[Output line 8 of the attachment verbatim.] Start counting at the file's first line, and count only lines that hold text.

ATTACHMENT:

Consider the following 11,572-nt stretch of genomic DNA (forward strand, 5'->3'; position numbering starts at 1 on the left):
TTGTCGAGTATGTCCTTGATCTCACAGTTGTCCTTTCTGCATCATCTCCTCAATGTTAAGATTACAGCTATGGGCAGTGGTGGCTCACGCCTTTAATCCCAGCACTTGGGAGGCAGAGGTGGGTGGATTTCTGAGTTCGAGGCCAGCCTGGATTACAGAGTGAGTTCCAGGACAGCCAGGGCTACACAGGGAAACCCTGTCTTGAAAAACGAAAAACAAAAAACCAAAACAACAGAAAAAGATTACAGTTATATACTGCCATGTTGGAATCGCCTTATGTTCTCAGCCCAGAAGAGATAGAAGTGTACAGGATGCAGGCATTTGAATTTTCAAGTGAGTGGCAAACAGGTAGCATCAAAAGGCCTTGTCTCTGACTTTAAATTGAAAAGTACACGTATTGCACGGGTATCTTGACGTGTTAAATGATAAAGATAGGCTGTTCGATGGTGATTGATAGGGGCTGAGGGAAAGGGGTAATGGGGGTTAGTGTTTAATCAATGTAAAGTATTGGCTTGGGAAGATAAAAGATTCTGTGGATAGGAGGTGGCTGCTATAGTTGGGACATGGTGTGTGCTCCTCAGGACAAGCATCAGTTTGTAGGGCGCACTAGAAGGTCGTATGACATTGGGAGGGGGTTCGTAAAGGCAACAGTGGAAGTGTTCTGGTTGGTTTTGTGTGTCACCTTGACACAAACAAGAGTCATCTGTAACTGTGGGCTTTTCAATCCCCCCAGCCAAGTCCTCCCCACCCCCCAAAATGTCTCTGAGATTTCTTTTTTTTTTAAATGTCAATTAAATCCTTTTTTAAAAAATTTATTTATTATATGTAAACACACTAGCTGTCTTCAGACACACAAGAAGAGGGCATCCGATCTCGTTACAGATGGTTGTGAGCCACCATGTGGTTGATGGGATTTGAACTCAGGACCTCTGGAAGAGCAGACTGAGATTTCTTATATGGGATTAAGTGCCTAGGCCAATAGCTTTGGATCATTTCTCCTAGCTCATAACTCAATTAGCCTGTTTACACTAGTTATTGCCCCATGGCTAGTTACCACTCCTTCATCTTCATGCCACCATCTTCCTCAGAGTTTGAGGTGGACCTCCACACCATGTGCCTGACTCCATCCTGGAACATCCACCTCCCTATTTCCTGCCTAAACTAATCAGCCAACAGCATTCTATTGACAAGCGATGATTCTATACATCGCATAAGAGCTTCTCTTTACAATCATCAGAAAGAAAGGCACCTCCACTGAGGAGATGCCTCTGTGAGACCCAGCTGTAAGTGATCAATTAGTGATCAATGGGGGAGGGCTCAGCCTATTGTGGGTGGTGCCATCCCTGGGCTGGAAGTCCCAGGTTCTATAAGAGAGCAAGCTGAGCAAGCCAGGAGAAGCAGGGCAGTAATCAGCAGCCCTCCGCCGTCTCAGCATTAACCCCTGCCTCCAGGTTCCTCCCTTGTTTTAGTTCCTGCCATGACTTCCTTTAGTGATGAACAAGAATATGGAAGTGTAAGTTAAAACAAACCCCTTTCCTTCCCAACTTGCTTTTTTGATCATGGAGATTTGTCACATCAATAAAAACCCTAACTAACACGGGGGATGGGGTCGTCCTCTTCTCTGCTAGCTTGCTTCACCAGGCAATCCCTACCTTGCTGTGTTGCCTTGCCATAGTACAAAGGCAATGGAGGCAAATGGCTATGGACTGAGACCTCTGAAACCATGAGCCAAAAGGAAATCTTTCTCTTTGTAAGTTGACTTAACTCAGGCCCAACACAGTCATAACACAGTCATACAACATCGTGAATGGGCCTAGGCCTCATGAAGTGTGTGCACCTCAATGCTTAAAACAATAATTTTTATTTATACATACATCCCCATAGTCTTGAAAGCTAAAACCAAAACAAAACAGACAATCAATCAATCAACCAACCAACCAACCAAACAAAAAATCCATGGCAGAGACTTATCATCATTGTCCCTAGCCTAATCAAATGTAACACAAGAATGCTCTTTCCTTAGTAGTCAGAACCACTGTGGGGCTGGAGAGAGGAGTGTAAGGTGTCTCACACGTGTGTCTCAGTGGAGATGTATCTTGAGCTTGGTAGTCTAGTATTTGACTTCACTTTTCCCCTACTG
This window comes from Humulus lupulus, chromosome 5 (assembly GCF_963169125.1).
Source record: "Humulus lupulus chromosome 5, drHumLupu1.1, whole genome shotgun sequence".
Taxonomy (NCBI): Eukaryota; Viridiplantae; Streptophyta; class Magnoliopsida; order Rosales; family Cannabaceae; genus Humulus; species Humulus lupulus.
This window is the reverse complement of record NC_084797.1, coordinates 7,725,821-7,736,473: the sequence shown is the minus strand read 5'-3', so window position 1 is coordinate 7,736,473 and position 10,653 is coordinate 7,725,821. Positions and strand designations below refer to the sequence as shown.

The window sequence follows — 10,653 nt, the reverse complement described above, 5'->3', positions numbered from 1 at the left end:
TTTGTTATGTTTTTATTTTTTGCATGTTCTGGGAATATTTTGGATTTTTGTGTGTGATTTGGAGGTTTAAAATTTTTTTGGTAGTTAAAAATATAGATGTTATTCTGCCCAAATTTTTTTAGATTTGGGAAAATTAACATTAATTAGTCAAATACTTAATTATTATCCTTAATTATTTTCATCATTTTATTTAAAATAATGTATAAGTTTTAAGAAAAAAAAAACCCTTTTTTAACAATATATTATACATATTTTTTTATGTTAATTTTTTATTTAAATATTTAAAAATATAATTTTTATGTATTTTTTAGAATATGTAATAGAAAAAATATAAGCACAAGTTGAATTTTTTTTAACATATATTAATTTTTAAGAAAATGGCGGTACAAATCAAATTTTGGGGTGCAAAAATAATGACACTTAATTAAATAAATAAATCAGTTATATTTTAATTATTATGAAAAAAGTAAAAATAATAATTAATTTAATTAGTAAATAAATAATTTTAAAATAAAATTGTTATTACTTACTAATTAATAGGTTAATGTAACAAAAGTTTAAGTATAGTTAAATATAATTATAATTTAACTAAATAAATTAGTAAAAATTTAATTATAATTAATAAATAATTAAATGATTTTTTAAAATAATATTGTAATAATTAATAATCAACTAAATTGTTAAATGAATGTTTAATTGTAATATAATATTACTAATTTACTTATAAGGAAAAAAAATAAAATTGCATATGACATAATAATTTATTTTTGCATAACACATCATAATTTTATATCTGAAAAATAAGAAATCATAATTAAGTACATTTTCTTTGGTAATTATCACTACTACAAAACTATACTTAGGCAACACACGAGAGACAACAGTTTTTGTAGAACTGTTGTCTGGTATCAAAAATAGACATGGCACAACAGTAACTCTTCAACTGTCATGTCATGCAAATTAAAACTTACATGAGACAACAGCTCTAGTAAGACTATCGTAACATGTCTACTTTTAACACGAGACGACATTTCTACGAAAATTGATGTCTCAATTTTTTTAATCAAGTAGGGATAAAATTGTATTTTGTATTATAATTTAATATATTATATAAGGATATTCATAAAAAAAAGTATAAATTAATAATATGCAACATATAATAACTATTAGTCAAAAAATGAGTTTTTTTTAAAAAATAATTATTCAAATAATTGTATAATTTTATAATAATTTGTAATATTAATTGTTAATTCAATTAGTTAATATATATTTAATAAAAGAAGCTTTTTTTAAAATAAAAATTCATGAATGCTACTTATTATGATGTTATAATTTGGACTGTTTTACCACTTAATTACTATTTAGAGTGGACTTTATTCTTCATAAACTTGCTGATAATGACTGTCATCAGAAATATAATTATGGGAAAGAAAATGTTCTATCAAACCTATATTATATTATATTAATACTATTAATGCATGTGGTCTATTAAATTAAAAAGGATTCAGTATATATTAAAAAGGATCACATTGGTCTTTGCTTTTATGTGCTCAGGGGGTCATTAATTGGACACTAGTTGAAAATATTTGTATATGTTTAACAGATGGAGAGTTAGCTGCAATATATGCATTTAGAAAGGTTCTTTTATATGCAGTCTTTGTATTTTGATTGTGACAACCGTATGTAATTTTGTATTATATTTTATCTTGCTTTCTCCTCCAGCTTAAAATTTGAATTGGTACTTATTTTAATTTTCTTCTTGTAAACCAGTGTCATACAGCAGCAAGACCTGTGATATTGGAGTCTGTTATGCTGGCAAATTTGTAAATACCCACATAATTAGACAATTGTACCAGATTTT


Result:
TTTGTTATGTTTTTATTTTTTGCATGTTCTGGGAATATTTTGGATTTTTGTGTGTGATTTGGAGGTTTAAAATTTTTTTGGTAGTTAAAAATATAGATGTTATTCTGCCCAAATTTTTTTAGATTTGGGAAAATTAACATTAATTAGTCAAATACTTAATTATTATCCTTAATTATTTTCATCATTTTATTTAAAATAATGTATAAGTTTTAAGAAAAAAAAAACCCTTTTTTAACAATATATTATACATATTTTTTTATGTTAATTTTTTATTTAAATATTTAAAAATATAATTTTTATGTATTTTTTAGAATATGTAATAGAAAAAATATAAGCACAAGTTGAATTTTTTTTAACATATATTAATTTTTAAGAAAATGGCGGTACAAATCAAATTTTGGGGTGCAAAAATAATGACACTTAATTAAATAAATAAATCAGTTATATTTTAATTATTATGAAAAAAGTAAAAATAATAATTAATTTAATTAGTAAATAAATAATTTTAAAATAAAATTGTTATTACTTACTAATTAATAGGTTAATGTAACAAAAGTTTAAGTATAGTTAAATATAATTATAATTTAACTAAATAAATTAGTAAAAATTTAATTATAATTAATAAATAATTAAATGATTTTTTAAAATAATATTGTAATAATTAATAATCAACTAAATTGTTAAATGAATGTTTAATTGTAATATAATATTACTAATTTACTTATAAGGAAAAAAAATAAAATTGCATATGACATAATAATTTATTTTTGCATAACACATCATAATTTTATATCTGAAAAATAAGAAATCATAATTAAGTACATTTTCTTTGGTAATTATCACTACTACAAAACTATACTTAGGCAACACACGAGAGACAACAGTTTTTGTAGAACTGTTGTCTGGTATCAAAAATAGACATGGCACAACAGTAACTCTTCAACTGTCATGTCATGCAAATTAAAACTTACATGAGACAACAGCTCTAGTAAGACTATCGTAACATGTCTACTTTTAACACGAGACGACATTTCTACGAAAATTGATGTCTCAATTTTTTTAATCAAGTAGGGATAAAATTGTATTTTGTATTATAATTTAATATATTATATAAGGATATTCATAAAAAAAAGTATAAATTAATAATATGCAACATATAATAACTATTAGTCAAAAAATGAGTTTTTTTTAAAAAATAATTATTCAAATAATTGTATAATTTTATAATAATTTGTAATATTAATTGTTAATTCAATTAGTTAATATATATTTAATAAAAGAAGCTTTTTTTAAAATAAAAATTCATGAATGCTACTTATTATGATGTTATAATTTGGACTGTTTTACCACTTAATTACTATTTAGAGTGGACTTTATTCTTCATAAACTTGCTGATAATGACTGTCATCAGAAATATAATTATGGGAAAGAAAATGTTCTATCAAACCTATATTATATTATATTAATACTATTAATGCATGTGGTCTATTAAATTAAAAAGGATTCAGTATATATTAAAAAGGATCACATTGGTCTTTGCTTTTATGTGCTCAGGGGGTCATTAATTGGACACTAGTTGAAAATATTTGTATATGTTTAACAGATGGAGAGTTAGCTGCAATATATGCATTTAGAAAGGTTCTTTTATATGCAGTCTTTGTATTTTGATTGTGACAACCGTATGTAATTTTGTATTATATTTTATCTTGCTTTCTCCTCCAGCTTAAAATTTGAATTGGTACTTATTTTAATTTTCTTCTTGTAAACCAGTGTCATACAGCAGCAAGACCTGTGATATTGGAGTCTGTTATGCTGGCAAATTTGTAAATACCCACATAATTAGACAATTGTACCAGATTTT